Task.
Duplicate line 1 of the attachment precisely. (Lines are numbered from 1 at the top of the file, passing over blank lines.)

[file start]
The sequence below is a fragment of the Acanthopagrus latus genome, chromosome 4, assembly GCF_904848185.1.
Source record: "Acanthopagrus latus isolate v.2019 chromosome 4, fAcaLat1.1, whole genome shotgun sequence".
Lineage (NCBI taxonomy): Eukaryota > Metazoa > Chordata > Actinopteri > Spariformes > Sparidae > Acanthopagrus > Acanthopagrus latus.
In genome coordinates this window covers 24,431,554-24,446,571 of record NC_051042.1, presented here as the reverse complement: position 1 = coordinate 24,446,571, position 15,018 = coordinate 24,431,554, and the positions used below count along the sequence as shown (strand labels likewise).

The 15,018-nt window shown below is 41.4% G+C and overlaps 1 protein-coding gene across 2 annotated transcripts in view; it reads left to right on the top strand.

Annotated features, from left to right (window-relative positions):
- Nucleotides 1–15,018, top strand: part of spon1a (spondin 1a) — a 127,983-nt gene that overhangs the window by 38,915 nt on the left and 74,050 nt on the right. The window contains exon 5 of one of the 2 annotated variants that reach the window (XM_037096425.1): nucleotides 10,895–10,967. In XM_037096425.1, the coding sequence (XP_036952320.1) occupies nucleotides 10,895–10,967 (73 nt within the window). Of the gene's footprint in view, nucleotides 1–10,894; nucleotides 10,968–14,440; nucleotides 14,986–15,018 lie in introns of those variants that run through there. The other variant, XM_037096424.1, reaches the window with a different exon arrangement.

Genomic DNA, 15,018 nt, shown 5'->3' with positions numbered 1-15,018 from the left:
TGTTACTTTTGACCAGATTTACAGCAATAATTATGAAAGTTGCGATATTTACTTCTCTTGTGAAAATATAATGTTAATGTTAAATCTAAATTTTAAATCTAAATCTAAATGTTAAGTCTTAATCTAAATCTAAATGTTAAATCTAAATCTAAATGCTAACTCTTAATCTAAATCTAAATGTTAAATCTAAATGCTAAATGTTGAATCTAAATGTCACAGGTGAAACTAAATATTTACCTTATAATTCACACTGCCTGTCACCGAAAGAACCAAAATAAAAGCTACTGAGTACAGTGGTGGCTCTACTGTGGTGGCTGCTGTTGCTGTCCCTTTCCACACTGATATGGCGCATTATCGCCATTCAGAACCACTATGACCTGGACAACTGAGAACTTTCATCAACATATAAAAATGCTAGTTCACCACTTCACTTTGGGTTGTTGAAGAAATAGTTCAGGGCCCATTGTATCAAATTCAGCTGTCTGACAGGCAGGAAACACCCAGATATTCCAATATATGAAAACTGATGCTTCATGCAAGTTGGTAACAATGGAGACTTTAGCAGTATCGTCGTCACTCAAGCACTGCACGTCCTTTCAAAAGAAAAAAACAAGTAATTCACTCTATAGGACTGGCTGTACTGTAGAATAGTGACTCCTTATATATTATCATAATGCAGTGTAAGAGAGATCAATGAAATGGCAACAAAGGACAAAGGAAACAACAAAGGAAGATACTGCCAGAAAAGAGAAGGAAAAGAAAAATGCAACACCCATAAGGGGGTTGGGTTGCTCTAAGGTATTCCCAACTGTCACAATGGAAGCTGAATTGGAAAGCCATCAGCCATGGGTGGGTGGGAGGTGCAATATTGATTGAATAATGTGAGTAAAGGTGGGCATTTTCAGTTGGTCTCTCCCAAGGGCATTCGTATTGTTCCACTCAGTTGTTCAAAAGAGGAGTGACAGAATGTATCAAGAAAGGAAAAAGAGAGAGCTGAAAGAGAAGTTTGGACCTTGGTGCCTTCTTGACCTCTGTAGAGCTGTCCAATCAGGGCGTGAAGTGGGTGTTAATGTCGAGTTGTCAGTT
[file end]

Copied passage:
The sequence below is a fragment of the Acanthopagrus latus genome, chromosome 4, assembly GCF_904848185.1.